logo image

Earnings Management

1. When a fixed asset is purchased or leased by a company, it is expected the asset will produce future revenue over more than one accounting period. Todd (2000) explains how the accruals concept “helps when matching the cost of using the asset with the revenue it helps to generate”. Todd continues to say that if it is expected that the asset will give an irregular amount of revenue every year then the depreciation charged to the asset can be greater when the revenue is greater and less when revenue is lower.

Another view is portrayed by Dechow (1994, p.4), that the matching concept was introduced in order to reflect, more closely, a company’s performance and overcome any difficulties in measuring it. This, Dechow, says is due to realised cash flows having “timing and matching problems”, meaning that the matching concept allows a less uneven view of earnings. By showing revenue and its associated costs in the same accounting period, whether they occurred in the same accounting period or not, allow users of the accounts to see what costs relate to what revenue and that costs are being allocated appropriately.

2. The accruals principal only provides the concept of allocating a certain

Need essay sample on "Earnings Management"? We will write a custom essay sample specifically for you for only $13.90/page

amount of revenue to costs when applied over more than one period, therefore it is up to management to decide exactly how much and when (Todd, 2000). Xiong (2006) discusses the use of judgement whilst using the matching concept, noting that managers must decide when to recognise the costs and sales by deciding which costs relate to which sales in a particular period; this concept offers much flexibility as there are several stages in which revenue can be recognised. The matching concept does not have to recognise revenue when cash has exchanged hands, but at other possible times previous.

This judgement offers opportunities for earnings management by allowing managers to “bring revenue into the year of need and postpone expenses”, thus giving the accounts a smoother look (Stolowy and Breton, 2003, p.6). Jinghong Liang (2001, p.4) states that when applying the matching concept, it is important to see that it is used along side the revenue recognition concept and that both principals contribute to the accounting of earnings.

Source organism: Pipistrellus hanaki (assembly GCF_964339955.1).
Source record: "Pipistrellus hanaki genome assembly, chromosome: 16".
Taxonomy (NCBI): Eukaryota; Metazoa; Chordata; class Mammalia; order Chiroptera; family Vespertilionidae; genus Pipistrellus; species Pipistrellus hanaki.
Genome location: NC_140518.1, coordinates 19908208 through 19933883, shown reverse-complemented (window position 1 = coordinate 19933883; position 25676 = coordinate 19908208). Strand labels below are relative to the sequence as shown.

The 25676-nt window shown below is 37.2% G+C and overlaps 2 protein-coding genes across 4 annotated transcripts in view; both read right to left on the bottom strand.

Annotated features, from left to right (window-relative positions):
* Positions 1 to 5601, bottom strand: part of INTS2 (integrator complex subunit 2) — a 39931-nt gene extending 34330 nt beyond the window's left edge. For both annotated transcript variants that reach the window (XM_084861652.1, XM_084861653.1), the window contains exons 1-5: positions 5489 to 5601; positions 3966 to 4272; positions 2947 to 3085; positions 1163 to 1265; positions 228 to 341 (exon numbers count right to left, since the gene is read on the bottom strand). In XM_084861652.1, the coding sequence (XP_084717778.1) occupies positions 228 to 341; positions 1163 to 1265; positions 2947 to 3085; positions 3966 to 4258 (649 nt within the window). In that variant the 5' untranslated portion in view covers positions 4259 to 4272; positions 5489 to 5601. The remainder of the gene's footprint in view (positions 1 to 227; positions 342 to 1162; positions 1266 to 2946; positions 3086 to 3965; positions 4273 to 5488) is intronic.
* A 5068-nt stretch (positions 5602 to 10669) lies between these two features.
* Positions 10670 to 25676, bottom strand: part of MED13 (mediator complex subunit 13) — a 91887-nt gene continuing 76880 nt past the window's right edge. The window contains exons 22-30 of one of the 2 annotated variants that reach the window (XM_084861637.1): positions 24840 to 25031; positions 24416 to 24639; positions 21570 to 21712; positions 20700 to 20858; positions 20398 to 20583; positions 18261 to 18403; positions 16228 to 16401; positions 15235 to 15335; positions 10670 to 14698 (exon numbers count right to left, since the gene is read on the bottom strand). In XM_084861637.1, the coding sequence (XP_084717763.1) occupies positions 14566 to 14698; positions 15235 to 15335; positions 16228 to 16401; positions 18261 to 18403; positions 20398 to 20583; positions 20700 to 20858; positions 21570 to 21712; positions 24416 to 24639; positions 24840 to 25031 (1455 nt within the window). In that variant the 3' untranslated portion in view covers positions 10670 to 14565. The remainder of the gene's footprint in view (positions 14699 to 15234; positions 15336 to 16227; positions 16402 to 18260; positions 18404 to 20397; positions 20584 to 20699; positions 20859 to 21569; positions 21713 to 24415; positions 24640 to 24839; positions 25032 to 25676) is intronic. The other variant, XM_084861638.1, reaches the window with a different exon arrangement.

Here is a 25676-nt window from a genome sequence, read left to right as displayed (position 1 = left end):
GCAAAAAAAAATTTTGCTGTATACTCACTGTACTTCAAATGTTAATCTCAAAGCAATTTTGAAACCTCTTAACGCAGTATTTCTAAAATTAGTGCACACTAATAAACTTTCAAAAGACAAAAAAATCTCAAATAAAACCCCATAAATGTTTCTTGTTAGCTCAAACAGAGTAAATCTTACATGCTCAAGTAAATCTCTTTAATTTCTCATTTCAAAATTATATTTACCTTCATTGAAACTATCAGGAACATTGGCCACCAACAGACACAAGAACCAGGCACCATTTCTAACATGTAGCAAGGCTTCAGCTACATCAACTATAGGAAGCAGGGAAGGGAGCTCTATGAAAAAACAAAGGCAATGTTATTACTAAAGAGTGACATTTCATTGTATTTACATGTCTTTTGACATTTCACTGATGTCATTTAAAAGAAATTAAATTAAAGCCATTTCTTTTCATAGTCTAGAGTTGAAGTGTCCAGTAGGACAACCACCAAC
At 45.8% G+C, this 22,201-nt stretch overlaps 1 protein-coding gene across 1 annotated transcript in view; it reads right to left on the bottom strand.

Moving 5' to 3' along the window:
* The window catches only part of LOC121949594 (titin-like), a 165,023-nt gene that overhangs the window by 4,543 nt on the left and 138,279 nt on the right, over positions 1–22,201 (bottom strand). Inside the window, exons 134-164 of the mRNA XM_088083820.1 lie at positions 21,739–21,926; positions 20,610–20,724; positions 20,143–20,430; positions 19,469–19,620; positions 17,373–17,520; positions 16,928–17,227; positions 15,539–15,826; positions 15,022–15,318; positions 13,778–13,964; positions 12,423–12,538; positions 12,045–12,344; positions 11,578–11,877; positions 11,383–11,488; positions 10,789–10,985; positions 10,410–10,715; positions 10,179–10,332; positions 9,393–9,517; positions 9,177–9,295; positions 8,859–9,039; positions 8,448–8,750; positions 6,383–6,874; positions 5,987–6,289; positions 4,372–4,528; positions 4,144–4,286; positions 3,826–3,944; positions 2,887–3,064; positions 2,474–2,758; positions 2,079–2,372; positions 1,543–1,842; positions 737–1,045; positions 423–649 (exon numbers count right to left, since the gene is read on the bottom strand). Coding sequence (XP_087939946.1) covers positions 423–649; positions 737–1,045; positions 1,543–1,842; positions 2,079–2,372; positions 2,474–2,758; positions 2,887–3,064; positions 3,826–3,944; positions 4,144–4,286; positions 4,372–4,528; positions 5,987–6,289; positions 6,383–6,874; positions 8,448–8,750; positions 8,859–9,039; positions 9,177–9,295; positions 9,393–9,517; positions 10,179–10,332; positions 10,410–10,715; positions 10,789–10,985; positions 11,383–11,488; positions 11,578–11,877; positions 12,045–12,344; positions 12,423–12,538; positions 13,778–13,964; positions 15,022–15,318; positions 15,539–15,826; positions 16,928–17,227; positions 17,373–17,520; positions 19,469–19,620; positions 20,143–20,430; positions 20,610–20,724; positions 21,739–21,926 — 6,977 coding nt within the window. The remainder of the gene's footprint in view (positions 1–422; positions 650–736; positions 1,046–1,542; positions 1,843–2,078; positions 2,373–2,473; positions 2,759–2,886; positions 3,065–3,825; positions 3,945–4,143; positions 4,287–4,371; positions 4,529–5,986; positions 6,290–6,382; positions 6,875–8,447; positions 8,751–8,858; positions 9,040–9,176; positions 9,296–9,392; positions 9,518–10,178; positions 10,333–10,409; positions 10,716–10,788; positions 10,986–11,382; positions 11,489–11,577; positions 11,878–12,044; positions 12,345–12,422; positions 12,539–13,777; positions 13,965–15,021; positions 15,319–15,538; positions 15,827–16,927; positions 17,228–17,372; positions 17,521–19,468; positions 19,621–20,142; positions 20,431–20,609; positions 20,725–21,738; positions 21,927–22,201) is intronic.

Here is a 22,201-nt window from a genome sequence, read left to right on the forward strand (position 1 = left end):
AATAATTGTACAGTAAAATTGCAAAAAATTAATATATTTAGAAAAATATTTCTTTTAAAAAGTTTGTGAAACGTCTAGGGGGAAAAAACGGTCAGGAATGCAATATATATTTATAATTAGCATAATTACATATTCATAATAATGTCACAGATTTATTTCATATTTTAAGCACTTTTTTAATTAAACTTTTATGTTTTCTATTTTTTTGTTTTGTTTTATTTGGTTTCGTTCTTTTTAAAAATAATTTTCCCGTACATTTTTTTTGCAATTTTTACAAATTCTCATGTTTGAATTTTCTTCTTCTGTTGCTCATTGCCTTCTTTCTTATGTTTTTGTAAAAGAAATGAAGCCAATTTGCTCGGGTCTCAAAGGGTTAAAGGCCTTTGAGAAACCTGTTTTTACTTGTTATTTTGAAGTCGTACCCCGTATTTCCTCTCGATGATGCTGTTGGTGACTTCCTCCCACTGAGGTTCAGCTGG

3. While a company can reap the benefits from creative accounting, it can also be beneficial to its shareholders by “manipulating key ratios used in market analysis”, smoothing earnings and can therefore affect the share price (McBarnet and Whelan, 1999), and this is supported by Blake et al. (2000). However, McBarnet and Whelan (1999) also consider how this “manipulation” badly affects other stakeholders.

4. It is generally perceived that primarily the social cost of earnings management is a lack of trust in the capital market and business executives (see, for example, Lev (2003); O’Brien, (2005); Schipper (1989); Warren (2000)). Lev (2003, p.43) talks of how the social cost stretches throughout the whole of society, with manipulation possibly effecting “pension funds, university endowments and insurance companies” which the majority of society are concerned with.

5. As mentioned by Lev (2003, p.45) creative accounting is blamed on the flexibility of the accounting concepts. To a certain point this can be seen, however as Lev discusses, the shock is how these manipulations are legal. Therefore, perhaps a tightening of the rules should be made increasingly “specific and uniform”.

References

Phil Todd (2000), Understanding the fundamental concepts, Association of Chartered Certified Accountants, [online], Retrieved on 10 February 2006 from: http://www.accaglobal.com/publications/diplomanewsletter/15563

Arya, A., Glover, J. C. and Sunder, S. (2003), Are unmanaged earnings always better for shareholders?, Accounting Horizons 17, pp.111-116.

Can’t wait to take that assignment burden offyour shoulders?

Let us know what it is and we will show you how it can be done!
×
Sorry, but copying text is forbidden on this website. If you need this or any other sample, please register

Already on Businessays? Login here

No, thanks. I prefer suffering on my own
Sorry, but copying text is forbidden on this website. If you need this or any other sample register now and get a free access to all papers, carefully proofread and edited by our experts.
Sign in / Sign up
No, thanks. I prefer suffering on my own
Not quite the topic you need?
We would be happy to write it
Join and witness the magic
Service Open At All Times
|
Complete Buyer Protection
|
Plagiarism-Free Writing

Emily from Businessays

Hi there, would you like to get such a paper? How about receiving a customized one? Check it out https://goo.gl/chNgQy